Two Follies of the National Trust
Chinese House at Stowe and the Modern Maori House at Clandon Park
Rory Cullen, Nikita Hooper and Christine Sitwell
The National Trust
is responsible for the maintenance of around 30,000 buildings across England,
Wales and Northern Ireland, including a great variety of garden structures.
Amongst these unique buildings are the Chinese House at Stowe Landscaped
Gardens in Buckinghamshire which has recently been conserved, and the
Maori Meeting House at Clandon Park in Surrey which will be subject to
repairs in future.
Chinese House at Stowe after restoration, with sensitively restored
painted surfaces and
new finials (Photo: Christine Sitwell)
Chinese House is a highly decorative small timber framed structure which
can be found in the Pheasantry near the Palladian Bridge at Stowe Landscape Gardens, Buckinghamshire. The first reference
to the structure can be found in the archives of the Huntingdon Library
in California which dates the building to around 1738, making it
the earliest recorded Chinese pavilion in Britain, and a landmark in the
rising fashion for ‘chinoiserie’. It is believed to have been designed
by the architect and designer William Kent (c1685-1748), who worked on
several garden buildings at Stowe during this period.
accounts of the building illustrate its exotic form, as a rectangular
structure of small size, which sat on a base held up by piles driven in
to the bed of the pond. Access was gained by crossing a footbridge adorned
with ‘Chinese’ vases. B Seeley’s engravings reveal two stylised dolphins
at either end of the ridgepole, on a gambrel roof. It is believed that
the original scheme on the exterior was by Sleter based on the account
of 1742 where it is noted: 'it is a square building with four lettices
and covered with cloth to preserve the lustre of the paintings: [inside,
a statue of] a Chinese lady as if asleep, her hands covered by her gown… the
outside of the house is painted in the taste of that nation by Mr Slatea:
the inside is japann’d work'. Although none of the original paint survives
intact, the attribution of the decoration to Sleter (or ‘Mr Slatea’) is
plausible because it is known that he painted scenes in both the Grotto
and Stowe House.
The Chinese House
did not remain in the gardens of Stowe for long, and it had certainly
disappeared by 1751. There is evidence that Richard Grenville, the heir
to Stowe, moved it to Wotton House, which he also owned, about 20 miles
away. Most probably he wished the grounds at Stowe to follow the classical
themes that were adopted throughout the landscape. An account of 1779
records that a pair of painters spent three days each working on the structure.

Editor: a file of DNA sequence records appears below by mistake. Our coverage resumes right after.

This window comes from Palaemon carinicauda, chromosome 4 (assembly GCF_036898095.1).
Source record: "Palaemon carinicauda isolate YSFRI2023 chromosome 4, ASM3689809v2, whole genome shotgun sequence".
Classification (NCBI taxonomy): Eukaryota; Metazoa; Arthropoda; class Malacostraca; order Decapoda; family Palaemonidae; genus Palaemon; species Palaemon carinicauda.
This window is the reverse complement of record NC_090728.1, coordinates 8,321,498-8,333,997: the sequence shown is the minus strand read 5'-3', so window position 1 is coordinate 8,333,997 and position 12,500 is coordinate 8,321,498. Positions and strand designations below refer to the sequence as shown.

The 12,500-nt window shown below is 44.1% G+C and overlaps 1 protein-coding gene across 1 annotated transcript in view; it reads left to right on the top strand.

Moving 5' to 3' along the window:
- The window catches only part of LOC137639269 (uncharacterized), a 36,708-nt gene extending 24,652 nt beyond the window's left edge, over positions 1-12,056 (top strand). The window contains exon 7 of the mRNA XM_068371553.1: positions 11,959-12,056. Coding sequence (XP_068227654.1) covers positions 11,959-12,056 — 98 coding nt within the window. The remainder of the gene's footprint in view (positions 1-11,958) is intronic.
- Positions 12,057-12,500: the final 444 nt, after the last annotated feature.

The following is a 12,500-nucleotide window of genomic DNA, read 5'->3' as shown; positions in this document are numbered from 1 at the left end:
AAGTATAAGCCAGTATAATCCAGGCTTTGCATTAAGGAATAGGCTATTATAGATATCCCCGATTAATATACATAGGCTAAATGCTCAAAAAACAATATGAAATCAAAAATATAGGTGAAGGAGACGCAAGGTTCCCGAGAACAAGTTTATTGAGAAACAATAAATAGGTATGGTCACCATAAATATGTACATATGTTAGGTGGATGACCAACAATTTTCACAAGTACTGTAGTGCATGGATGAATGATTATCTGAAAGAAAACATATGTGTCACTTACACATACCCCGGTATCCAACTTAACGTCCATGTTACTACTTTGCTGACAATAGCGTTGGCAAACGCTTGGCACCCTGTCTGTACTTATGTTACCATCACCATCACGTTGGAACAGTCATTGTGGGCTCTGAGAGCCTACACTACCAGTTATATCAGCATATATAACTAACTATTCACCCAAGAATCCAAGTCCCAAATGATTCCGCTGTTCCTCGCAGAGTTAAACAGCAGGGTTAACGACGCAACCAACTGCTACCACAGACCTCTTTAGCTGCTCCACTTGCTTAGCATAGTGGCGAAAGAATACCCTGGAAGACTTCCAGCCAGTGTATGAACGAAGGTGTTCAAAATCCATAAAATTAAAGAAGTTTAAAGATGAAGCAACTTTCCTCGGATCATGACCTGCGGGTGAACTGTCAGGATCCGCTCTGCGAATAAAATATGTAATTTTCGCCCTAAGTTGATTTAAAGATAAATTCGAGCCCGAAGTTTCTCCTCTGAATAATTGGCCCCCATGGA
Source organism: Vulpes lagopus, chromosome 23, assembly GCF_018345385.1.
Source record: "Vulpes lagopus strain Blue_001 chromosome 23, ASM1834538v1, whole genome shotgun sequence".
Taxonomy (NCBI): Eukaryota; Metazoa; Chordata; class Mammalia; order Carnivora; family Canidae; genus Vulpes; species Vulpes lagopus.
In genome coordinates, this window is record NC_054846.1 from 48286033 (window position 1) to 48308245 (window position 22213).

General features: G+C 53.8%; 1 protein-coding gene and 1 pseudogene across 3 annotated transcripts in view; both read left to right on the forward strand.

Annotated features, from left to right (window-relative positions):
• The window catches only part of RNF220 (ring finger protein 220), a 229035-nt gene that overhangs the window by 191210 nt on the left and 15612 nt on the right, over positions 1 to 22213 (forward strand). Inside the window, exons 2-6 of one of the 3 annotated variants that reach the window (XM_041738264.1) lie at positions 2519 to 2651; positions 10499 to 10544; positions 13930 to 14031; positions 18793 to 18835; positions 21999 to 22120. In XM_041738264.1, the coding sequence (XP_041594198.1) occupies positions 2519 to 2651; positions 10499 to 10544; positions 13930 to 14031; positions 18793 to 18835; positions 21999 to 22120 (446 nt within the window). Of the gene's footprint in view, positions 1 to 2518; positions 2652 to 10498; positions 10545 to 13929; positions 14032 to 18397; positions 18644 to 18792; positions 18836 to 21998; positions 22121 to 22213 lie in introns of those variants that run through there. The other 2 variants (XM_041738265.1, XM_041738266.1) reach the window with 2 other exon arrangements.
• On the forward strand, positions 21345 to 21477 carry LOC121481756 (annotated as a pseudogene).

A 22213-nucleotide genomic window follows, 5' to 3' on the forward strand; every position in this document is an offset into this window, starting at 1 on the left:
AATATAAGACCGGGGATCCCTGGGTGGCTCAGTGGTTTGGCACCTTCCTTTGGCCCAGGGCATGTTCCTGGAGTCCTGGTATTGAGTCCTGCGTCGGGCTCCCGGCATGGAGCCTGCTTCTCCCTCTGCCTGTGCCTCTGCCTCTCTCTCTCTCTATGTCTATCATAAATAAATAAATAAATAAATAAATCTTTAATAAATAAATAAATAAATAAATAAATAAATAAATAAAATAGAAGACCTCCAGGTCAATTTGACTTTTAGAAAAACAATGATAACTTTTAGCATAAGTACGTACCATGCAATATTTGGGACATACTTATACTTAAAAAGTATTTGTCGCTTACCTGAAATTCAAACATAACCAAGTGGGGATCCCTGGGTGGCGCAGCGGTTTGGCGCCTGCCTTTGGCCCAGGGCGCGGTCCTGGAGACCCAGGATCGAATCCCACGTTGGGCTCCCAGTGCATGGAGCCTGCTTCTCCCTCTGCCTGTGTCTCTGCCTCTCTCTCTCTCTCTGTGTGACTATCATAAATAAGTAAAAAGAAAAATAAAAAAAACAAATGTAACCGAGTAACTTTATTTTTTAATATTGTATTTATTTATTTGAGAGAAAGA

Even here it was moved around, and a 19th century wash drawing shows the
pavilion standing on an island in middle of the lake, and later it was
moved closer to the main house.
In 1950 the principal
house was used as a preparatory school for boys, who often passed their
time by adding their own ‘designs’. Its journey continued in 1959 when
it was purchased by Major Michael Beaumont and moved to Harristown House,
Kildare, Ireland. Here it stayed, with two further moves around the Estate,
until its origins were identified by Dr Patrick Conner, provoking interest
from the National Trust who had taken over the Stowe Estate in 1989.
In 1992 the owner
offered the structure to the Trust following concern over its deteriorating
state. Funds for the purchase were raised through grants from the Monument
85 Trust, the Pilgrim Trust and from the Alex Clifton Taylor bequest.
An appeal in memory of Gervase Jackson-Stops subsequently collected funds
that paid for its complete restoration (1).
So it was that in
1997 the National Trust was able to embark on a major conservation and
restoration programme to conserve this unique building.
with many conservation projects undertaken by the Trust, the project involved
crossdisciplinary working between conservators, curators and the Building
Department. The treatment involved wood and paint conservation disciplines,
with the specialists liasing over different aspects of the project to
ensure a holistic approach. The structural conservation and restoration
would be primarily undertaken by Tankerdale Limited, specialists in the
conservation and restoration of historic joinery and furniture, with a
contract value of just under £150,000. Bush and Berry undertook the conservation
and restoration of the painted surfaces.
north elevation panels in the studio, before and after conservation.
The faded top panels (top) were protected from the weathering by
the eaves and retain much of their original paintwork, but those below,
which appear much brighter in the ‘before’ image, had been repainted
several times, most recently quite crudely. Compare the small vase
of flowers in the second row on the right, before and after. (Photos:
House is constructed of flush-faced panels of softwood applied to both